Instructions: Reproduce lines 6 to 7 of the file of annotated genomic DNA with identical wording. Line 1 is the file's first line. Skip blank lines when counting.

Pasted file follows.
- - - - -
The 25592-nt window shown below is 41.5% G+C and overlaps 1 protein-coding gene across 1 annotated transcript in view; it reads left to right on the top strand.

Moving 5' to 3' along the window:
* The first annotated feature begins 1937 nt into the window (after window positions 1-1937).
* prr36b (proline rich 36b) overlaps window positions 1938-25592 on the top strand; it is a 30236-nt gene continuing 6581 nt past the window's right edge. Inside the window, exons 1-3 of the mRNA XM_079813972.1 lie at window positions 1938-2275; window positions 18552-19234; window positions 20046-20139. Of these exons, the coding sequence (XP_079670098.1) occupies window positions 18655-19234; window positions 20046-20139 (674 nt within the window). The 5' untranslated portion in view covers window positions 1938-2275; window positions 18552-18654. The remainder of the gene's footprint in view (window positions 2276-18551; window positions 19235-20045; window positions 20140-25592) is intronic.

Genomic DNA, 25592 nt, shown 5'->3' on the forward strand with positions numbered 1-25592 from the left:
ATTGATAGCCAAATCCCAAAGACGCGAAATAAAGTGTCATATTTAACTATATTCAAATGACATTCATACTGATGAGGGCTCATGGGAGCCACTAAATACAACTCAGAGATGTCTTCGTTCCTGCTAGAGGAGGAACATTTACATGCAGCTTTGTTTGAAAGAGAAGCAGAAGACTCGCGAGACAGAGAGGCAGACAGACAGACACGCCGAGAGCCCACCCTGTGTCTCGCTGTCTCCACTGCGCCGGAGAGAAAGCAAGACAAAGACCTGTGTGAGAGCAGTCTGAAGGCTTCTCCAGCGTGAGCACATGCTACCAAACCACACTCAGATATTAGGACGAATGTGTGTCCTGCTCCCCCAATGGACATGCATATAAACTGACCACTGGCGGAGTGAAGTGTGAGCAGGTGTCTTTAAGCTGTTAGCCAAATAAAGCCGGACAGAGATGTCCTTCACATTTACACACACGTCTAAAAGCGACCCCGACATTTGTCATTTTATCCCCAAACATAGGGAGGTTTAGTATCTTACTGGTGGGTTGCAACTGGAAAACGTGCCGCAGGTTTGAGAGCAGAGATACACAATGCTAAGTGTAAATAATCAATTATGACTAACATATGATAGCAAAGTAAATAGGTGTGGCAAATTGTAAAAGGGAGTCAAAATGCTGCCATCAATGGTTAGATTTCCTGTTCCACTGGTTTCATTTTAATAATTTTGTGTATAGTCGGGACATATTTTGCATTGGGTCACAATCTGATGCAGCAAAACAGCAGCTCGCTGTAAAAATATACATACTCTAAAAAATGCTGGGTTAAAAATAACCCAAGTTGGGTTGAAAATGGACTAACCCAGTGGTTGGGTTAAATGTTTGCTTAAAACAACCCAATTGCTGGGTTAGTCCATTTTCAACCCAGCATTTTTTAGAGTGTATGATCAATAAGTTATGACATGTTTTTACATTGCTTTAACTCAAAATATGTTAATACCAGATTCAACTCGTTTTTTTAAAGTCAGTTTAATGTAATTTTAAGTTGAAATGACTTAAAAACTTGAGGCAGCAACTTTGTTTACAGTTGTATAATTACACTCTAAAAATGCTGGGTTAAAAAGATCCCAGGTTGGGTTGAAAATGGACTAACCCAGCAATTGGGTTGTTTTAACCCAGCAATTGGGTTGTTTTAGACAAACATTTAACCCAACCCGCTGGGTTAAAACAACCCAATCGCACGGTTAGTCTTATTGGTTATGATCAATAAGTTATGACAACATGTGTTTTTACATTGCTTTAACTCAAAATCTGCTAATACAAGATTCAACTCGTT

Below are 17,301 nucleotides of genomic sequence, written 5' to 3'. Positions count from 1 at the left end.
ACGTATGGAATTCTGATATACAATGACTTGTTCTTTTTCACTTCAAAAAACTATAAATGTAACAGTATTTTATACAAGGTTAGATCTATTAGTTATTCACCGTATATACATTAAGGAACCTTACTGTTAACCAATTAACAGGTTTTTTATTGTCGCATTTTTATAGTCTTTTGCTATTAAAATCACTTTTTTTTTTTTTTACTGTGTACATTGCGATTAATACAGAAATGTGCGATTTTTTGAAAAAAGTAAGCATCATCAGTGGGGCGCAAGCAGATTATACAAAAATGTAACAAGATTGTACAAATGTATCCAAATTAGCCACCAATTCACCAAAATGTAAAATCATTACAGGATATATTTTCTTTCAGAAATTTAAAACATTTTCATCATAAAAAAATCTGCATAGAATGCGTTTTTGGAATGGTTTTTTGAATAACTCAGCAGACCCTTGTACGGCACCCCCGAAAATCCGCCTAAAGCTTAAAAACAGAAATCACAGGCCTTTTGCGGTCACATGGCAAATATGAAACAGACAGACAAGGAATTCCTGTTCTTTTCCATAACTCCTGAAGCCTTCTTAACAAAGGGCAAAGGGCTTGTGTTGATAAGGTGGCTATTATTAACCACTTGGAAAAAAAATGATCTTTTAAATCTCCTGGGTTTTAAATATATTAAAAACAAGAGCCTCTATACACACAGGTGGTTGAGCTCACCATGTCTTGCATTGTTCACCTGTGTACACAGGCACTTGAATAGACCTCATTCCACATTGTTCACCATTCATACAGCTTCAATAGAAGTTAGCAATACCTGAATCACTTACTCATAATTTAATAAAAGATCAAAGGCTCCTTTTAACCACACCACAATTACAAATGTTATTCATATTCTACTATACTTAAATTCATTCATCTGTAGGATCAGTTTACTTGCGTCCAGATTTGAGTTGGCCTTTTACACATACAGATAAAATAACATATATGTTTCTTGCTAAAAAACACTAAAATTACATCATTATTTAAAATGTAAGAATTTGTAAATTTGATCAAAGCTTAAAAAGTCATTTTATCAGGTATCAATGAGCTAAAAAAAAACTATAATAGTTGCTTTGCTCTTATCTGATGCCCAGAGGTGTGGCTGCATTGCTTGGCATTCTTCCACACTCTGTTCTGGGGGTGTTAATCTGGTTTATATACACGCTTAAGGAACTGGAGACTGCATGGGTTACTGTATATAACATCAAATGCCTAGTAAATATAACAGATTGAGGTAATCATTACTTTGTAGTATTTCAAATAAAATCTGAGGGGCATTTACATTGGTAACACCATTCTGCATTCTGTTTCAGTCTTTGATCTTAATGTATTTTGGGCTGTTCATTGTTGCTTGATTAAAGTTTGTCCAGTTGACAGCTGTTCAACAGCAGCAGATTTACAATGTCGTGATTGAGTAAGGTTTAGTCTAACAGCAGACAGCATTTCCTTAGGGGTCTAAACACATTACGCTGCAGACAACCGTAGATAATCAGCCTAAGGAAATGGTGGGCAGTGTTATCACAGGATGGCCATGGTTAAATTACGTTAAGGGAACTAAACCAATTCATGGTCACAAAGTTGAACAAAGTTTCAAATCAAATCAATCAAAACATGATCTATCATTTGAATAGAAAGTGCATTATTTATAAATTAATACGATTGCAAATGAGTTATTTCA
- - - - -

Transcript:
ATTGATAGCCAAATCCCAAAGACGCGAAATAAAGTGTCATATTTAACTATATTCAAATGACATTCATACTGATGAGGGCTCATGGGAGCCACTAAATACAACTCAGAGATGTCTTCGTTCCTGCTAGAGGAGGAACATTTACATGCAGCTTTGTTTGAAAGAGAAGCAGAAGACTCGCGAGACAGAGAGGCAGACAGACAGACACGCCGAGAGCCCACCCTGTGTCTCGCTGTCTCCACTGCGCCGGAGAGAAAGCAAGACAAAGACCTGTGTGAGAGCAGTCTGAAGGCTTCTCCAGCGTGAGCACATGCTACCAAACCACACTCAGATATTAGGACGAATGTGTGTCCTGCTCCCCCAATGGACATGCATATAAACTGACCACTGGCGGAGTGAAGTGTGAGCAGGTGTCTTTAAGCTGTTAGCCAAATAAAGCCGGACAGAGATGTCCTTCACATTTACACACACGTCTAAAAGCGACCCCGACATTTGTCATTTTATCCCCAAACATAGGGAGGTTTAGTATCTTACTGGTGGGTTGCAACTGGAAAACGTGCCGCAGGTTTGAGAGCAGAGATACACAATGCTAAGTGTAAATAATCAATTATGACTAACATATGATAGCAAAGTAAATAGGTGTGGCAAATTGTAAAAGGGAGTCAAAATGCTGCCATCAATGGTTAGATTTCCTGTTCCACTGGTTTCATTTTAATAATTTTGTGTATAGTCGGGACATATTTTGCATTGGGTCACAATCTGATGCAGCAAAACAGCAGCTCGCTGTAAAAATATACATACTCTAAAAAATGCTGGGTTAAAAATAACCCAAGTTGGGTTGAAAATGGACTAACCCAGTGGTTGGGTTAAATGTTTGCTTAAAACAACCCAATTGCTGGGTTAGTCCATTTTCAACCCAGCATTTTTTAGAGTGTATGATCAATAAGTTATGACATGTTTTTACATTGCTTTAACTCAAAATATGTTAATACCAGATTCAACTCGTTTTTTTAAAGTCAGTTTAATGTAATTTTAAGTTGAAATGACTTAAAAACTTGAGGCAGCAACTTTGTTTACAGTTGTATAATTACACTCTAAAAATGCTGGGTTAAAAAGATCCCAGGTTGGGTTGAAAATGGACTAACCCAGCAATTGGGTTGTTTTAACCCAGCAATTGGGTTGTTTTAGACAAACATTTAACCCAACCCGCTGGGTTAAAACAACCCAATCGCACGGTTAGTCTTATTGGTTATGATCAATAAGTTATGACAACATGTGTTTTTACATTGCTTTAACTCAAAATCTGCTAATACAAGATTCAACTCGTT

Below are 17,301 nucleotides of genomic sequence, written 5' to 3'. Positions count from 1 at the left end.